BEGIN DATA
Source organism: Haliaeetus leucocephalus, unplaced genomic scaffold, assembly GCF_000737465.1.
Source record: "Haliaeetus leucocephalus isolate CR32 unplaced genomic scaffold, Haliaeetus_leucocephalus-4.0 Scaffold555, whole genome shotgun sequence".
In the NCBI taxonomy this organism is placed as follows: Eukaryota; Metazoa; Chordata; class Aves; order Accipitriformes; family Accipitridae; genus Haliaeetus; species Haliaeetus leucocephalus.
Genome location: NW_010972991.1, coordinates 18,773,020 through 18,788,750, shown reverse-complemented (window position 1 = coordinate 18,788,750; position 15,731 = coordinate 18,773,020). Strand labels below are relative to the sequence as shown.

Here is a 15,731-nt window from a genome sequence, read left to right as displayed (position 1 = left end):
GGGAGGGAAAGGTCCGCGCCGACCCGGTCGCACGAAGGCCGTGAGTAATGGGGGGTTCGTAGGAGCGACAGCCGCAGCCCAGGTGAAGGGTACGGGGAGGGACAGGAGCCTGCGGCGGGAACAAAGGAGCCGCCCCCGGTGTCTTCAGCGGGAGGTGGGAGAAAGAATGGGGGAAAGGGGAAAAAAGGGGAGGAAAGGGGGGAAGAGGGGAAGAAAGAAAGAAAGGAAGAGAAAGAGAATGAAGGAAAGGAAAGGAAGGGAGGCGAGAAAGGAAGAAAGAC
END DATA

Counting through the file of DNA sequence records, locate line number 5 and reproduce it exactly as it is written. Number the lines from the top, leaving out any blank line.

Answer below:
Here is a 15,731-nt window from a genome sequence, read left to right as displayed (position 1 = left end):